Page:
Hello, World!

Hello, I am a computer science student currently attending UALR, this page is a listing of some of my projects.

To contact me, use my email, my Google+ at +ConnorTaffe, my LinkedIn, or just have a browse through my resume and my open source projects on github.

These projects represent just a few of my interests. Recently I've pursued lower level coding in C, C++, and (x86/x86_64) assembly languages for projects involving bootable operating system-style programs and compilers/interpreters. Note that many of these projects were educational experiences which represent first delves into their respective fields.


The IEEE VR Talk repository contains the slides my colleagues and I at UALR's Emerging Analytic Center presented at 2015's IEEE Virtual Reality conference in Arles, France. Under Dr. Carolina Cruz-Niera, we presented a series of slides outlining how to integrate Vuforia, OpenCV, and Unity to build Virtual and Augmented reality applications with the Unity game engine and interface.

The talk itself is written using the reveal.js framework and markdown for content representation.

The talk and materials can be found here.


Lispy is a lisp-like language interpreter written in Python. The language is specifically known as Basilisk, and is of my own devising.

The repository includes sample functions in std/math, including math:!. To import them, just do:

The code for the factorial (!) function is this: (: math:! (@ (n) (if n 1 (* n (self (- n 1)))))). It recursively checks if n is 1, multiplying n by the result of recursing with n - 1.

The evalutation portion of the interpreter is written monadically, returning a tuple containing a function pointer and the arguments to that function for each function. This way, the evaluator recurses only once for every source recursion.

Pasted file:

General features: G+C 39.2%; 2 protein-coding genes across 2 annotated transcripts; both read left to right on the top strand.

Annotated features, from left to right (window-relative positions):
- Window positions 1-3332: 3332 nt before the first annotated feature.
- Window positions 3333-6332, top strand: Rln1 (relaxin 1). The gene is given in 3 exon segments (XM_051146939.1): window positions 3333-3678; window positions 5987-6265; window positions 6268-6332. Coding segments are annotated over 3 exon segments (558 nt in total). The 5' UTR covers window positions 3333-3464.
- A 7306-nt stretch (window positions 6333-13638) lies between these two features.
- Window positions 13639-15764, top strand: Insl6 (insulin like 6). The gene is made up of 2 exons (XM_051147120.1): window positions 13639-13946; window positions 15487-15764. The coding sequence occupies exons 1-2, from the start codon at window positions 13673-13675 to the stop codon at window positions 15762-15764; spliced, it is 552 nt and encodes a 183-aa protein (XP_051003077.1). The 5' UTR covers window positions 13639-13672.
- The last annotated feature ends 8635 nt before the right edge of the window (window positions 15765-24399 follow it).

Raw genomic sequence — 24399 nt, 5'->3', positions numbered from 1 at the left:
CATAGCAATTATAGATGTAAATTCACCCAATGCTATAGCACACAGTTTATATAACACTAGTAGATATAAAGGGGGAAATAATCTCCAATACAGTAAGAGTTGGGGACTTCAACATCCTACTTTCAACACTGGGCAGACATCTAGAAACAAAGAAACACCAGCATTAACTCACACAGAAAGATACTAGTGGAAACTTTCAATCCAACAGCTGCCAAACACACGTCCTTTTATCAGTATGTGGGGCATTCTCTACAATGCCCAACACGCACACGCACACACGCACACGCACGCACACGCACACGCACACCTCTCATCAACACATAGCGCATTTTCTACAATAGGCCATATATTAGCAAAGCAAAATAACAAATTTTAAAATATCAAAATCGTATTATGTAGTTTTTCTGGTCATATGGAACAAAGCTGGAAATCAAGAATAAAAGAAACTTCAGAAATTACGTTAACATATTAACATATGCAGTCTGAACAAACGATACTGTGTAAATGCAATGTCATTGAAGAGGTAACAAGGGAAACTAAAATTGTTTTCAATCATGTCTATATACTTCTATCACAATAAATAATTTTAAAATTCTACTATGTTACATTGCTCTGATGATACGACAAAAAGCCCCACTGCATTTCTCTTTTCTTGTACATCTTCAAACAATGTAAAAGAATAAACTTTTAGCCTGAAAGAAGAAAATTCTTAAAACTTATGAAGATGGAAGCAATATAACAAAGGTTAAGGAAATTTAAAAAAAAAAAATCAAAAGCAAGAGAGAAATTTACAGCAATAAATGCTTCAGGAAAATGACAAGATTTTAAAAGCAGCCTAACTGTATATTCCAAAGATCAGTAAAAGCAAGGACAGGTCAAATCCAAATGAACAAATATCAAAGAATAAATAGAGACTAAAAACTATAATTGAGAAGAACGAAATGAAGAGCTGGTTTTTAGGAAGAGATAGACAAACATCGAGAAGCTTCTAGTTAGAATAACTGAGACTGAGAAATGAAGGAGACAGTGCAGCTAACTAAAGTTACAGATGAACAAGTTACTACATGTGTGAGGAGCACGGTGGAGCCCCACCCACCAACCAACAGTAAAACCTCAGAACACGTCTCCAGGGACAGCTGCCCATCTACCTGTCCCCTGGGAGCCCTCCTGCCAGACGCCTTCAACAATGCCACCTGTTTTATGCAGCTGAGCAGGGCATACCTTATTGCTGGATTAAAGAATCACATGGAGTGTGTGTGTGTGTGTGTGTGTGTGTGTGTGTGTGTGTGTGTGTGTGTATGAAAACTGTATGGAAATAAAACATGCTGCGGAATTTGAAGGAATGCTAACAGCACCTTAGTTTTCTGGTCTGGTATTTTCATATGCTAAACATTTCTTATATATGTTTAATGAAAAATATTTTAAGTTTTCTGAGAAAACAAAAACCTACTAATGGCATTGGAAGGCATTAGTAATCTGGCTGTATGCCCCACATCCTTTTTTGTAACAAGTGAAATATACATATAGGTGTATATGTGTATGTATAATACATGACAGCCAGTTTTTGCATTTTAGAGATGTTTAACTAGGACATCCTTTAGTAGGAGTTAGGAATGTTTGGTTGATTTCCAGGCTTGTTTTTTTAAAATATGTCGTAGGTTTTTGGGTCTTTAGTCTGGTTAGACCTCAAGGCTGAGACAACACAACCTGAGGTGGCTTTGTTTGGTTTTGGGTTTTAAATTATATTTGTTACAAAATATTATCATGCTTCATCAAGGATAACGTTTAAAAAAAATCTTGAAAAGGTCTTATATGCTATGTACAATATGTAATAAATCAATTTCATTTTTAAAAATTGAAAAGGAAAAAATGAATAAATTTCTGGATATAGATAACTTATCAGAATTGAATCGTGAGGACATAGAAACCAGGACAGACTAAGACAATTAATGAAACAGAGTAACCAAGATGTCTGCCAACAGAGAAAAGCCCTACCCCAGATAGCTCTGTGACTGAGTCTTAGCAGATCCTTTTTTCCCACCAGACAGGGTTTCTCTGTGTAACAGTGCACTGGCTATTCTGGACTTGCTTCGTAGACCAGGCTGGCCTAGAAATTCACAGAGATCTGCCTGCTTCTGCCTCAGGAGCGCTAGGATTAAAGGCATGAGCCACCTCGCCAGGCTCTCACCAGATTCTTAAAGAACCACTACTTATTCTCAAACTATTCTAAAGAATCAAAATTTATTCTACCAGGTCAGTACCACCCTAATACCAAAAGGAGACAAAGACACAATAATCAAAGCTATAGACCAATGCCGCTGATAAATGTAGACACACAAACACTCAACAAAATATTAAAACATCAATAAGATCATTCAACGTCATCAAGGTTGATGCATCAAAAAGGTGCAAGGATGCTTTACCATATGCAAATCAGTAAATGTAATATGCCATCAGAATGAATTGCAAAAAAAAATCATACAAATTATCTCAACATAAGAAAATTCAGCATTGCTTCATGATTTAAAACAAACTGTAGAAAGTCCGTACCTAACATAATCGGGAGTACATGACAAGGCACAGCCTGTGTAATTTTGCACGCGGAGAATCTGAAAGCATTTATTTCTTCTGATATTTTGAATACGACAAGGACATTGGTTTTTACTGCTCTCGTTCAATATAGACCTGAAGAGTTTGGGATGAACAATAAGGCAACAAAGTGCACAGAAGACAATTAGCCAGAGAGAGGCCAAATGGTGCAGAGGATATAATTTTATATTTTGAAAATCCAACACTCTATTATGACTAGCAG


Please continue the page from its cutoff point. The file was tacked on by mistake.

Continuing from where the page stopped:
It does nice error reporting by saving the line and character location for each token and printing said info when an error is found. In this particular interpreter, I used a coroutine-based model without using coroutines by having each piece save state in its own structure and on subsequent calling pick up where it left off.


The idea behind the CSS Zen challenge is to style a page with as much functionality as CSS can provide. My attempt at this challenge can be seen here, you can find the repo with my css code here.


Mesher is a client-side web application for rendering, editing, and saving 3D printable stls. It uses the newest web technologies and libraries such as THREE.js, JQuery, and Bootstrap.

It is a modular applicaton written in JS, with support for multiple models, views, and projects. Each object stores its state in some data structure, allowing many instances of each to exist simultaneosly. Although not currently used, the api can support tabbed editor panes for each model. Multiple models on the same canvas are well supported and the undo-redo stack has been written to accomidate these states.

Why not check out the live demo, here.


bf is a just-in-time (jit) compiler for the "BrainFuck" langauge. It uses a similar approach in the lexer-parser, using a concurrent, threaded approach which uses a mutex'd queue to pass tokens from the lexer to the evaluator. For this particular compiler, I did not write a tree-based evaluator, but an jit component.

The jit compiler produces 64-bit instructions which it writes to an executable page, executing each full statement, which modifies some allocated memory. The jit uses one-byte operation isntructions, and uses one-byte registers for these operations, but keeps the current memory pointer in rsi for quick access and modification. At the end of each execution, the state is saved, moving rsi into a memory location in the jit structure. At the beginning of the next statement execution, this state is restored, keeping a persistent state for every execution.

The following is a statement in BrainFuck; it adds 4, moves left 2, and adds 4: